But a deltoid and a bicep, a hot groin and a tricep
Makes me shake, makes me wanna take Charles Atlas by the hand
In just seven days I can make you a man
–“I Can Make You A Man,” The Rocky Horror Picture Show
Walking through Anton Kern Gallery’s exclamatory (and inflammatory) current exhibition Drawings By Mike!, I had to stop myself from sighing like Tim Curry’s Dr. Frank-N-Furter, “Oh ROCKY!” That urged bubbled up from deep within while viewing drawing after drawing of impossibly tanned, blonde and muscular figures scattered on the walls of the gallery’s chic 55th Street space, which gave its top floor over to deliciously lurid trash. Resembling Dr. Franky’s hunky creation Rocky, the drawings, made by influential underground filmmaker and heroic master of sleaze Mike Kuchar, depict an overblown masculine ideal–one that is uniquely infused with Kuchar’s trademark camp sensibility.
And this is a rarity for, as David M. Halperin theorizes in How To Be Gay, the beauty and the camp almost never, if ever, come together. In his chapter “Why Are The Drag Queens Laughing?”, Halperin traces this frequent–though decidedly anachronistic–divide in gay culture between beauty and camp. This concept is largely based on an ethnographic observation made by Esther Newton in her seminal drag queen study with an envy-inducing title Mother Camp. Newton explains, “At any given homosexual party, there will be two competing, yet often complementary people around whom interest and activity swirl: the ‘most beautiful,’ most sexually desirable man there, and the ‘campiest,’ most dramatic, most verbally entertaining queen…In neither is it likely that the two virtues will be combined in the same person” (56).
Sometimes, though, a talented and willfully subversive artist with an eye for both hypermasculinity and camp maximalism can combine them, satirizing the over-the-top nature of idealized male beauty while maintaining its erotic charge. This can be seen, most notably, in Drawings By Mike!
While I should preface Kuchar’s decades of deliciously deviant work, most Filthy Dreams readers will know Kuchar from his films–whether his own or his collaborations with his brother George, billed as the Kuchar Brothers. With films like The Naked and the Nude, A Tub Named Desire and Hold Me While I’m Naked, the Kuchar Brothers, making films together from the 1950s to the 1970s, were the filth elders to OUR filth elders like John Waters and Nick Zedd. Beyond their “cinematic cesspool,” the Kuchar Brothers both have also worked in illustration like friends Art Spiegelman and R. Crumb. Closer to the gay pin-ups seen in the 2014 group exhibition Stroke at the Leslie-Lohman Museum than traditional comics, Mike Kuchar’s illustrations have been featured in aptly named 1970s comics like Gay Heart Throbs and porno mags like Manscape.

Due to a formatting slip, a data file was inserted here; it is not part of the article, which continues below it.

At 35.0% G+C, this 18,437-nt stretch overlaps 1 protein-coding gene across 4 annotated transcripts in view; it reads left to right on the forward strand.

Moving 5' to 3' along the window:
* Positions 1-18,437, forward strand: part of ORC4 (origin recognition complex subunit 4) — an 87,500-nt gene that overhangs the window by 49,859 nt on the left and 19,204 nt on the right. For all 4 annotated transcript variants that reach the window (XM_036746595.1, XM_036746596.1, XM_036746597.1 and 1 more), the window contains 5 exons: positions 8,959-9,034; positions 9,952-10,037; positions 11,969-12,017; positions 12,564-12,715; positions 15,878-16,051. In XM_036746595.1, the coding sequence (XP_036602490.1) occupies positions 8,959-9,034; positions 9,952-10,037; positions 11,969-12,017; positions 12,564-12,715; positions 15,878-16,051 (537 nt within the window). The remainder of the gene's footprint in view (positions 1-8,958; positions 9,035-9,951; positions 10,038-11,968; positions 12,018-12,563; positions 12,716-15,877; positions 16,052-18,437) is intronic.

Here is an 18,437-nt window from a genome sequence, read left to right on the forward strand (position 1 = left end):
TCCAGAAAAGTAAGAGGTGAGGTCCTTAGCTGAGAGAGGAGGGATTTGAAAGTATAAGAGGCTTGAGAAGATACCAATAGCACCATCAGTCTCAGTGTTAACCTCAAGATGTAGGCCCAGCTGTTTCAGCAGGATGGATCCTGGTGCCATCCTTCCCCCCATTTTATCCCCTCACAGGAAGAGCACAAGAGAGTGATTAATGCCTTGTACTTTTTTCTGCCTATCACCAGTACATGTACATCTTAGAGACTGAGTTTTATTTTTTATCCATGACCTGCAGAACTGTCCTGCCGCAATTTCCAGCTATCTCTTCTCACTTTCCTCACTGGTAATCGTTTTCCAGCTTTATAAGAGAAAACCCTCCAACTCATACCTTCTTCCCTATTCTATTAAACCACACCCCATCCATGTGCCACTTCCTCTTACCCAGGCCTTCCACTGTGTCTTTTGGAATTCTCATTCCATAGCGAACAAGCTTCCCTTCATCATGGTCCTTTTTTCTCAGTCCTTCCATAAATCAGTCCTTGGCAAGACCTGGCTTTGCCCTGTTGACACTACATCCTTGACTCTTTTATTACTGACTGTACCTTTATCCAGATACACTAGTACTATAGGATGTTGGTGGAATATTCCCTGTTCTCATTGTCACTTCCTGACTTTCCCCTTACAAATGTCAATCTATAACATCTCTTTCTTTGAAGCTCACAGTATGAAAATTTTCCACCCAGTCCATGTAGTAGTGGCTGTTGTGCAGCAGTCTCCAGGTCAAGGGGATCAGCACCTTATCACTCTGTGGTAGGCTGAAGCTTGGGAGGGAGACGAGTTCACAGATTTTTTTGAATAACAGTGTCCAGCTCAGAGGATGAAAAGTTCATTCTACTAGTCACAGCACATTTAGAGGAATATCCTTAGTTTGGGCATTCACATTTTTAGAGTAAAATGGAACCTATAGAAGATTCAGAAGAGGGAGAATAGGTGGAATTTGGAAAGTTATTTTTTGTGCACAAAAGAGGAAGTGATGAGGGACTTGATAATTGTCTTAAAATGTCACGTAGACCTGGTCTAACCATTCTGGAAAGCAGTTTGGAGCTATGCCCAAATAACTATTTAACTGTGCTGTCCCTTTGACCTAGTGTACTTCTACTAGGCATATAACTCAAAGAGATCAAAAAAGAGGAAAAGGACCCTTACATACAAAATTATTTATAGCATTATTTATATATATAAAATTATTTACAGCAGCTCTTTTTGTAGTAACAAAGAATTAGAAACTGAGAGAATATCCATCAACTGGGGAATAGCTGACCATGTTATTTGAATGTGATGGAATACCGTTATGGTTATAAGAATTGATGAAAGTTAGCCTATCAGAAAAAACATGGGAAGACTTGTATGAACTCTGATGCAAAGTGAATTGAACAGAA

Seen in Anton Kern, Kuchar’s illustrations aren’t the uber-serious, gritty black-and-white leathermen of Tom of Finland. Instead, Kuchar’s vibrantly colored drawings seem to take inspiration from more mythical fantasies than biker bars and prison gangs (though there is one prison scene). Kuchar’s Adonis-es flit through numerous clichéd scenes from pirates to Greek gods to hayseed-chewing farmers and naturally, Tarzan. Even the titles are incredibly campy, particularly when juxtaposed against the boredom-inducing “Untitleds” of Tom of Finland, which I always thought could use some sprucing up. Some of the titles range from “Party Time!,” which depicts a celebrating old man peeking into the pants of a more virile one, and “Facing One’s Own Demons,” featuring a man conjuring his devil and coyly playing with its tail.
In many ways, Kuchar’s illustrations seem to mirror his fascination with transforming stereotypical Hollywood tales into transgressive camp in his infamous cult films. Take, for example, one of his most famous films–his 1965 Sins of the Fleshapoids, which depicts the human race descending into fall of Rome-esque decadence. As the humans party in their lush and lavish surroundings, their android servants eventually overtake them.